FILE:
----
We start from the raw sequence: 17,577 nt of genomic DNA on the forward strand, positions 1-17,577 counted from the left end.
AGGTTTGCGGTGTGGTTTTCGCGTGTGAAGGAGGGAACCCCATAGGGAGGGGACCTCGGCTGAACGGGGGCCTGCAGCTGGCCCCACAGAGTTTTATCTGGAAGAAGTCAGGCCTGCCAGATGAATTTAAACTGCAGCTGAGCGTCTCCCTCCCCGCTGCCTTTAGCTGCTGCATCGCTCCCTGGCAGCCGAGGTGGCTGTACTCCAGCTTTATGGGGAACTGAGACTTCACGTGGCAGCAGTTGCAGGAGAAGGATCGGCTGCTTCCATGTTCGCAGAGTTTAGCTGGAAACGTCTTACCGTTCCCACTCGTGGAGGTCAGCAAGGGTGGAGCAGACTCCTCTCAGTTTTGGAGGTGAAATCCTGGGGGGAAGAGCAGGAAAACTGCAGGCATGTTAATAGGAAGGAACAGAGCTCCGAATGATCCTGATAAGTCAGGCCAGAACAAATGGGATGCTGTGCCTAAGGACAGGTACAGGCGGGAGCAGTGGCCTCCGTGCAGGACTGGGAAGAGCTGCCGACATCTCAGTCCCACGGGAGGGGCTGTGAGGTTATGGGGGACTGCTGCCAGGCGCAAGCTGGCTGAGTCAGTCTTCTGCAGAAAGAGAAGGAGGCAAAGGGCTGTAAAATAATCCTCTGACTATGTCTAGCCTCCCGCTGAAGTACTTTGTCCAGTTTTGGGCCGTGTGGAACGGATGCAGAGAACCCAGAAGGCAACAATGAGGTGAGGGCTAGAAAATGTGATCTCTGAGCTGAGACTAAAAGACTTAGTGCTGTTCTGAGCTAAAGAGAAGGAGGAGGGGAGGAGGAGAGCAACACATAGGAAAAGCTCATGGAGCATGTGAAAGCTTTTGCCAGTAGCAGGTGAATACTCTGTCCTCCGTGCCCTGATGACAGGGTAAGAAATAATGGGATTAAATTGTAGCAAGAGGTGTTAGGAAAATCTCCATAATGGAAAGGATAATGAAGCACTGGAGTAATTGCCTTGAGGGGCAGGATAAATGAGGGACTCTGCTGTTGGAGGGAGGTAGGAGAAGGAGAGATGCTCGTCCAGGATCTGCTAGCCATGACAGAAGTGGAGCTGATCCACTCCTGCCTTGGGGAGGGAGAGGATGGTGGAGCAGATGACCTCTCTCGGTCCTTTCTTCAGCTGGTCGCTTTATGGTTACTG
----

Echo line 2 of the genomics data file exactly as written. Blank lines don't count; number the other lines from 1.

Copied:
AGGTTTGCGGTGTGGTTTTCGCGTGTGAAGGAGGGAACCCCATAGGGAGGGGACCTCGGCTGAACGGGGGCCTGCAGCTGGCCCCACAGAGTTTTATCTGGAAGAAGTCAGGCCTGCCAGATGAATTTAAACTGCAGCTGAGCGTCTCCCTCCCCGCTGCCTTTAGCTGCTGCATCGCTCCCTGGCAGCCGAGGTGGCTGTACTCCAGCTTTATGGGGAACTGAGACTTCACGTGGCAGCAGTTGCAGGAGAAGGATCGGCTGCTTCCATGTTCGCAGAGTTTAGCTGGAAACGTCTTACCGTTCCCACTCGTGGAGGTCAGCAAGGGTGGAGCAGACTCCTCTCAGTTTTGGAGGTGAAATCCTGGGGGGAAGAGCAGGAAAACTGCAGGCATGTTAATAGGAAGGAACAGAGCTCCGAATGATCCTGATAAGTCAGGCCAGAACAAATGGGATGCTGTGCCTAAGGACAGGTACAGGCGGGAGCAGTGGCCTCCGTGCAGGACTGGGAAGAGCTGCCGACATCTCAGTCCCACGGGAGGGGCTGTGAGGTTATGGGGGACTGCTGCCAGGCGCAAGCTGGCTGAGTCAGTCTTCTGCAGAAAGAGAAGGAGGCAAAGGGCTGTAAAATAATCCTCTGACTATGTCTAGCCTCCCGCTGAAGTACTTTGTCCAGTTTTGGGCCGTGTGGAACGGATGCAGAGAACCCAGAAGGCAACAATGAGGTGAGGGCTAGAAAATGTGATCTCTGAGCTGAGACTAAAAGACTTAGTGCTGTTCTGAGCTAAAGAGAAGGAGGAGGGGAGGAGGAGAGCAACACATAGGAAAAGCTCATGGAGCATGTGAAAGCTTTTGCCAGTAGCAGGTGAATACTCTGTCCTCCGTGCCCTGATGACAGGGTAAGAAATAATGGGATTAAATTGTAGCAAGAGGTGTTAGGAAAATCTCCATAATGGAAAGGATAATGAAGCACTGGAGTAATTGCCTTGAGGGGCAGGATAAATGAGGGACTCTGCTGTTGGAGGGAGGTAGGAGAAGGAGAGATGCTCGTCCAGGATCTGCTAGCCATGACAGAAGTGGAGCTGATCCACTCCTGCCTTGGGGAGGGAGAGGATGGTGGAGCAGATGACCTCTCTCGGTCCTTTCTTCAGCTGGTCGCTTTATGGTTACTG